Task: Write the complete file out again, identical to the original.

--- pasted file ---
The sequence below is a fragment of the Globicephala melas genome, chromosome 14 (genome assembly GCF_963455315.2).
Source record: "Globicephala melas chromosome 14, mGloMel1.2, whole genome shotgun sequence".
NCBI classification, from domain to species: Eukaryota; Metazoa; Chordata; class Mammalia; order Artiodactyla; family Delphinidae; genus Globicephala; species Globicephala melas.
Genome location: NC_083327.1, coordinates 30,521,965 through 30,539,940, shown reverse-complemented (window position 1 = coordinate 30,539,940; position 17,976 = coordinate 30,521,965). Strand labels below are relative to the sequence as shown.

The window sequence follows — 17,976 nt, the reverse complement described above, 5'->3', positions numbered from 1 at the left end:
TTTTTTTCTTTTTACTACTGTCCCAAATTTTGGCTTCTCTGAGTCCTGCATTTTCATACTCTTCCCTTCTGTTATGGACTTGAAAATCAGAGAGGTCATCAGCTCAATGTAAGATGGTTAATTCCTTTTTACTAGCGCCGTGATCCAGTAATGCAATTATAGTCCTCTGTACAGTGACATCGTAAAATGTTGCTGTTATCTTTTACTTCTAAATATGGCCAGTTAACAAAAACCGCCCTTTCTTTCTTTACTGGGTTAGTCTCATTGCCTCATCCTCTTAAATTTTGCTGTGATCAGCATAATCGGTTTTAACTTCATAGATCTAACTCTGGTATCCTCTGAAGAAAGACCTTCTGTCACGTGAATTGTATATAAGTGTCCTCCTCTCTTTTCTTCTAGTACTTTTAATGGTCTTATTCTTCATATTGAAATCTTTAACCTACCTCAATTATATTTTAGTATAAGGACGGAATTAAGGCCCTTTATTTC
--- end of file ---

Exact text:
The sequence below is a fragment of the Globicephala melas genome, chromosome 14 (genome assembly GCF_963455315.2).
Source record: "Globicephala melas chromosome 14, mGloMel1.2, whole genome shotgun sequence".
NCBI classification, from domain to species: Eukaryota; Metazoa; Chordata; class Mammalia; order Artiodactyla; family Delphinidae; genus Globicephala; species Globicephala melas.
Genome location: NC_083327.1, coordinates 30,521,965 through 30,539,940, shown reverse-complemented (window position 1 = coordinate 30,539,940; position 17,976 = coordinate 30,521,965). Strand labels below are relative to the sequence as shown.

The window sequence follows — 17,976 nt, the reverse complement described above, 5'->3', positions numbered from 1 at the left end:
TTTTTTTCTTTTTACTACTGTCCCAAATTTTGGCTTCTCTGAGTCCTGCATTTTCATACTCTTCCCTTCTGTTATGGACTTGAAAATCAGAGAGGTCATCAGCTCAATGTAAGATGGTTAATTCCTTTTTACTAGCGCCGTGATCCAGTAATGCAATTATAGTCCTCTGTACAGTGACATCGTAAAATGTTGCTGTTATCTTTTACTTCTAAATATGGCCAGTTAACAAAAACCGCCCTTTCTTTCTTTACTGGGTTAGTCTCATTGCCTCATCCTCTTAAATTTTGCTGTGATCAGCATAATCGGTTTTAACTTCATAGATCTAACTCTGGTATCCTCTGAAGAAAGACCTTCTGTCACGTGAATTGTATATAAGTGTCCTCCTCTCTTTTCTTCTAGTACTTTTAATGGTCTTATTCTTCATATTGAAATCTTTAACCTACCTCAATTATATTTTAGTATAAGGACGGAATTAAGGCCCTTTATTTC